Soiree Senegalaise – The Grand Finale

My last full day in Dakar did not begin well. I woke up early and made the first of several trips to the bathroom. As Ibrahima put it, I was finally paying my “travel tax”. Later in the day, I began to develop a fever, and any time that I moved around at all I would start to feel nauseous. I decided to stay put rather than to go visit the university with the others, hoping to be able to recuperate before my 24+ hour journey home the next day. Thankfully, Mrs. Pope took very good care of me, bringing me dry toast from the boulangerie, and tea and chicken noodle soup that she had brought from the US. In the evening I was feeling a little better, but far from back to normal. Ousseynou invited a griot friend of his who played an instrument called the bongo – a thumb piano with 7 keys attached a large wooden box, which he knocked with his free hand in between notes – to come and sing praises for us. The griot had a great voice that resonated throughout the courtyard. He taught me to play some simple melodies along with the accompanying percussion before leaving.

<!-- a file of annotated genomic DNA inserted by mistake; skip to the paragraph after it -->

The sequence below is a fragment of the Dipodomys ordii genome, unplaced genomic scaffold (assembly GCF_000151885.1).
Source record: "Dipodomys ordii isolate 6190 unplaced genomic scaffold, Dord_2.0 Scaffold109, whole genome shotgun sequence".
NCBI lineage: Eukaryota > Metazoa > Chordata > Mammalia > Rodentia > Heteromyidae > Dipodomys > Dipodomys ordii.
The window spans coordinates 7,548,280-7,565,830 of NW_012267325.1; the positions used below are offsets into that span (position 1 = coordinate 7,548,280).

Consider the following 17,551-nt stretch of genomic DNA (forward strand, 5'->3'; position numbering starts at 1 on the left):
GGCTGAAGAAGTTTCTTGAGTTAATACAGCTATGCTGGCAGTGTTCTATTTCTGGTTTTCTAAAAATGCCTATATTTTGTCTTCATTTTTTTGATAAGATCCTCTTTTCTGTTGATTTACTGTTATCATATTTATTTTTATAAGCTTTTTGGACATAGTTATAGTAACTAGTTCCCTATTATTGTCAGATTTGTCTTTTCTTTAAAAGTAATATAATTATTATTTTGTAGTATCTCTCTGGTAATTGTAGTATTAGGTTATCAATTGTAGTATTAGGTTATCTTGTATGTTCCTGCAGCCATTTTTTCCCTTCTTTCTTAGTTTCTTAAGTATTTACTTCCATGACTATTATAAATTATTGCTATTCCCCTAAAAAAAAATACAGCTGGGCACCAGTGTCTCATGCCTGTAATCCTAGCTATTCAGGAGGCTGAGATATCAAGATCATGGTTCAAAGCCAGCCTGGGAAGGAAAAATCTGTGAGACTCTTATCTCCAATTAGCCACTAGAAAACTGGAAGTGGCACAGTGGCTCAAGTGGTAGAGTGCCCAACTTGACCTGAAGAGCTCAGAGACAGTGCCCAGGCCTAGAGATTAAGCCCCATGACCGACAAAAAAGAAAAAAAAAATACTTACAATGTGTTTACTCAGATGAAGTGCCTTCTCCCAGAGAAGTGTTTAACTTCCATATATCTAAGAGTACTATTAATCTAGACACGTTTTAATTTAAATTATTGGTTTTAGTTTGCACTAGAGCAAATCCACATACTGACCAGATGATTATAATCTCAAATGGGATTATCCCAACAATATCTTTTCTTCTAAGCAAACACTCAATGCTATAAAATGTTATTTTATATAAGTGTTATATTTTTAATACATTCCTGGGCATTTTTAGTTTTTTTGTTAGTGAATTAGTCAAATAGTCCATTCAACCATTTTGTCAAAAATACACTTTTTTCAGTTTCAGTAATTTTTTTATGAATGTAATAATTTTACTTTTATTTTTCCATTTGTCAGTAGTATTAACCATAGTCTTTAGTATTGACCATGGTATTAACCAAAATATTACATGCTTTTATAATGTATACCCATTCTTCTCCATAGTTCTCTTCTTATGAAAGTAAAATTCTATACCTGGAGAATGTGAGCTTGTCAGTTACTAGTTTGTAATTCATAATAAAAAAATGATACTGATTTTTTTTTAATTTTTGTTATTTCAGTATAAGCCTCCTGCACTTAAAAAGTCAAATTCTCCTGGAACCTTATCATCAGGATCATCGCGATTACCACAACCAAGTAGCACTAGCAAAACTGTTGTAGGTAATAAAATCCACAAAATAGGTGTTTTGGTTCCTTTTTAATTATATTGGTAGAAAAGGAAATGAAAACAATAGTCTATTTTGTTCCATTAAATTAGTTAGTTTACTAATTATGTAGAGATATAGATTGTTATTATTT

By 11 o’clock I was feeling well enough to consider going out, after all, it was my last night and I still hadn’t seen any live mbalax. Ngalla, as always, said he would be happy to take us out, and that there should be a lot of options, since Tuesday was the night for mbalax at many of Dakar’s nightclubs. He took his time getting ready, and we left the house sometime after 12:30. As I got into the cab with Rich and Ngalla I was still a little nauseous, but it wasn’t terrible. We drove first to a casino/club by the shore, not far from the Medina, but they were having an international club night. Another club by the shore also had a DJ, and a club called Sahel, on the other side of the Medina had an mbalax/salsa night that Ngalla didn’t seem too thrilled about. Just 4 You and Pen’Art, were both featuring music of a more laid back variety, so finally, as a last resort we checked out the Madison Club, which I had driven by several times without having gone inside. The artist that night was Salam Diallo, who, according to Ngalla played “real mbalax” that we would enjoy.